Yes, there’s some wiggle room from exaggeration in marketing (even B2B marketing). But no matter how well you toe that line, the only purpose of your lead generators is to simply say what you really are. Anything that takes you further and further from that truth is only going to result in long-term disappointed customers.
Conventional wisdom dictates that it’s never a good sign to see any initiative bending its original purpose. Some call it compromising. Others call it selling out. In any case, something has been violated and it’s supposedly your professional duty to keep these things from happening.
But you know, this is conventional wisdom talking. Can your lead generation campaign bend original purposes without necessarily doing something wrong?
The idea of merging good, old human instinct with new data technology is no longer a new idea. It’s shows that the world of B2B marketing and sales is ready to take the next step towards better practices and processes.
But more specifically, it opens new doors for your software appointment setting strategies. For example, those who use and sell their own CRM technology now have an increased opportunity to understand the right way to combine tools and techniques. EMR vendors can draw from their own experience of using data and compare it to how customers have used the data of patients.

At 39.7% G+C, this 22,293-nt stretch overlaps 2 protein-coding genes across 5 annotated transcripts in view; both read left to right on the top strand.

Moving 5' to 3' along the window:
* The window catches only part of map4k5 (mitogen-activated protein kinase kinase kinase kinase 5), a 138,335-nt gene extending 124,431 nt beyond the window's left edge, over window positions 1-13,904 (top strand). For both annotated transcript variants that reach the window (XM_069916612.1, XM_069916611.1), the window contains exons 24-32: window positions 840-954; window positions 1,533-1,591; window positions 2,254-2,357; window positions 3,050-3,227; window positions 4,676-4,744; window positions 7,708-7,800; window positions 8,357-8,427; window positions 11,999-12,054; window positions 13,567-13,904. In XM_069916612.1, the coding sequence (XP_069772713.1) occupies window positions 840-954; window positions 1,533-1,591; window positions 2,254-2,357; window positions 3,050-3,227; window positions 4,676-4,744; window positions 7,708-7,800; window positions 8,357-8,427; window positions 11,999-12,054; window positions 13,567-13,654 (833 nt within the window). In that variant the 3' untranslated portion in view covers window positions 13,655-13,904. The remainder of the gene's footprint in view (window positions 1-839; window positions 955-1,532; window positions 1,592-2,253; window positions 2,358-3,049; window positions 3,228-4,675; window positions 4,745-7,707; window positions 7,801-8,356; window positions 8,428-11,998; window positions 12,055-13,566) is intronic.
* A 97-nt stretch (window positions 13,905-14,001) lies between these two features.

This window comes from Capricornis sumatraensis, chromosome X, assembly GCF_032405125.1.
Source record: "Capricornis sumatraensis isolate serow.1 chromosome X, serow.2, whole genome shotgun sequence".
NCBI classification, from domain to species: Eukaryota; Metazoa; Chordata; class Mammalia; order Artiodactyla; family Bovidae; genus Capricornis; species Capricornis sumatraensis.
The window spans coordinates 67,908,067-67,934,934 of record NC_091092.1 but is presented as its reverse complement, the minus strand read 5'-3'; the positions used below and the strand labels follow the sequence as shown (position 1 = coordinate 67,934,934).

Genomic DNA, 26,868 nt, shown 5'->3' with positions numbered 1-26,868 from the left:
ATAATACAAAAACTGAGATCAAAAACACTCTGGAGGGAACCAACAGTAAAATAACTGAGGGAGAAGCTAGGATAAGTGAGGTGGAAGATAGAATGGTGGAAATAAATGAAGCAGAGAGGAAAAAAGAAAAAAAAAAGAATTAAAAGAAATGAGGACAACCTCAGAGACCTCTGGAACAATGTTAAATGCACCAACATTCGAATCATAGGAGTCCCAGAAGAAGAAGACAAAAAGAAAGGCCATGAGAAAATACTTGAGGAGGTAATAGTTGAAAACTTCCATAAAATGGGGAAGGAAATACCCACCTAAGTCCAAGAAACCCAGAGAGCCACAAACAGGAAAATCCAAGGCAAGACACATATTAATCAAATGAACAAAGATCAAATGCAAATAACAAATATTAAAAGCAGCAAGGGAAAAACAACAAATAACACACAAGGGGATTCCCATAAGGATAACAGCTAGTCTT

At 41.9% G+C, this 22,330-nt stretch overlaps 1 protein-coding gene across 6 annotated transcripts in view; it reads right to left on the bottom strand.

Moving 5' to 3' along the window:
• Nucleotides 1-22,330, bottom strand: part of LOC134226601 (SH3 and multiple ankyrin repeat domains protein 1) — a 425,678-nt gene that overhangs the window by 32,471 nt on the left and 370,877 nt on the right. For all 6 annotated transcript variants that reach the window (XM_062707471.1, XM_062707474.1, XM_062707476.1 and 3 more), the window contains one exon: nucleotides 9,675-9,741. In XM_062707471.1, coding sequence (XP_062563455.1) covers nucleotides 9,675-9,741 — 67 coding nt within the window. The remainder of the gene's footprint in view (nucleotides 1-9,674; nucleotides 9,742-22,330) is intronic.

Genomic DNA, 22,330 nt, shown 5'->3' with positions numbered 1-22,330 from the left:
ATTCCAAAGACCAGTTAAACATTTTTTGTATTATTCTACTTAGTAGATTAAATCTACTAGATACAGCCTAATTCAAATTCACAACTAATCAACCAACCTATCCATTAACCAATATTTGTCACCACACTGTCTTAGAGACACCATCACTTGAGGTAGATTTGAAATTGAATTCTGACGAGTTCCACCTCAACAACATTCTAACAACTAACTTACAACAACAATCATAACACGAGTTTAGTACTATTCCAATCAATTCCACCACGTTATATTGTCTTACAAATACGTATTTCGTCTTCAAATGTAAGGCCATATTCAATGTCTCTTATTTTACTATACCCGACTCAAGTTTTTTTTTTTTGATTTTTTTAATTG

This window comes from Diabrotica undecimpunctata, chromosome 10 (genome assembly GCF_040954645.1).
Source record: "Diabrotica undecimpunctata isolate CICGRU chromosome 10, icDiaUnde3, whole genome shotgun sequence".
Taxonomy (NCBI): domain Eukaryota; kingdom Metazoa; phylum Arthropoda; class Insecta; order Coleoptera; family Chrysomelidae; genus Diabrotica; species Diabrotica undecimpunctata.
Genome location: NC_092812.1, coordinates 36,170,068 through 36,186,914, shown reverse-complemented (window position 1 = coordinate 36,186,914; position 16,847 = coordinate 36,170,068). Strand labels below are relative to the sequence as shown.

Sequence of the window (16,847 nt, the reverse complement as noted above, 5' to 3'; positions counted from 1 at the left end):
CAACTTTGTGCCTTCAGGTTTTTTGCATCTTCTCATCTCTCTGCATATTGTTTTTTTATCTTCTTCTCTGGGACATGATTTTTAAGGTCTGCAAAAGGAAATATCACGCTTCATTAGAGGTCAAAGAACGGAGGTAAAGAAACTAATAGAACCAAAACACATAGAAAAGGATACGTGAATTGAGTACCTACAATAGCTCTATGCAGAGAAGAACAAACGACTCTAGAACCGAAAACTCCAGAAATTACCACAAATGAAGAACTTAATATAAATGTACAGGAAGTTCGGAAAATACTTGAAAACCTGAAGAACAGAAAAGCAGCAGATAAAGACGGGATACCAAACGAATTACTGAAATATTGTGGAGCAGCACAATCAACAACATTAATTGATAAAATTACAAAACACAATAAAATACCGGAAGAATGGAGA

At this point, you might wonder. Why did this take so long? Hasn’t it been very obvious from the dawn of time that man was supposed to work with his tools (not separate them from him)?
When it comes to belief systems, it’s likely your first assumption is to think that’s in the field of self-help gurus, motivational speakers, and of course, all the world’s religions.
But in marketing, even B2B marketing, you deal with belief systems everyday. Your software appointment setting campaigns can claim to just have all the facts. That doesn’t mean these facts are being broadcasted because you know it resonates with the belief of your target market.
Ever had a moment when sudden power outages or server maintenance gave you a few extra hours off work? Sounds convenient eh?
What happens though when it occurs too frequently for comfort? Sure, you get a lot of free time but you don’t get a lot of work done either. It’s the same when you don’t get a lot of software leads.